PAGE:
Otter spent the last year with LifeLine training to become a service dog. Last week, he headed up north to Animal Farm Foundation, who will place him with a person that needs his help. As Otter's journey with LifeLine came to a close, his trainer and foster Katie Corbett reflected on their time together. Read on for to get an inside look at Otter's year with LifeLine.
A beginner’s guide to Otter:
Otter was born in the shelter along with seven lovely brothers and sisters. They were fortunate enough to go to foster care almost immediately after being born, and lived there until they were all adopted out or in Otter’s case, came home with me. His foster mom named him Otter. I don’t know why or how she came up with that name, but it fits him so perfectly. For weeks, we all tried coming up with a “better” name for him but no matter what we called him, we always kept coming back to Otter. And it fits him. On hills outside, he stretches his long legs out behind him and army crawls down the hill. He’s a land otter.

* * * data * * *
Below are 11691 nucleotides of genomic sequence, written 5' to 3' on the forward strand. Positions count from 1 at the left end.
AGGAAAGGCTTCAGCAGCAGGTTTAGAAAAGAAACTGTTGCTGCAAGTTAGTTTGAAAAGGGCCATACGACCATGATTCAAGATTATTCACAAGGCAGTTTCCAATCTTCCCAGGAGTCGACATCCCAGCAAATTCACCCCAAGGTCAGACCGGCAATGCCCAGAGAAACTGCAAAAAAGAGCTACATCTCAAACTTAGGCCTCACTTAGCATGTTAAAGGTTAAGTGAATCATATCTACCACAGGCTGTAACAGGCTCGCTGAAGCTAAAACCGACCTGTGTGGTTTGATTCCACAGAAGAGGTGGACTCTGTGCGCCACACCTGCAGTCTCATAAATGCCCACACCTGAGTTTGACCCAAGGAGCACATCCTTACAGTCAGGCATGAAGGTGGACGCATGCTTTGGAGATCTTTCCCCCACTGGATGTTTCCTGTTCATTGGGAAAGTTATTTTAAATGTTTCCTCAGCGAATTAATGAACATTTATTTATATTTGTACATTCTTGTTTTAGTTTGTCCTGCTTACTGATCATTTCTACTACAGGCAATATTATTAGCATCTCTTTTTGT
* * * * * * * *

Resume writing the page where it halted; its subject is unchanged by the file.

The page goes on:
I fell in love with Otter when he was 8 weeks old. It was a fast and a deep love and one that will stay with me for the rest of my life. For the last 349 days, Otter has been my right (actually left) hand man in every form and fashion. He knows me inside and out, and I him. We have done everything and been everywhere together, and I wouldn’t trade any single moment for the world. He has been the best companion I could have asked for. He laid by my side when I had the flu, but ran wild and free the day I was feeling better. He comforted me through the passing of a friend, and was by my side when another friend said, “I do”.
Otter is the closest thing I’ve ever had to a child. And I mean that in the most endearing way possible and not like a, “oh my gosh, I have to take care of this child” type of way. I’ve gotten to know all of his quirks, his likes and dislikes and what motivates him. To watch him grow up this past year, has been the greatest honor and privilege and to see him advance more in the following months and years, is something that I have long been waiting for.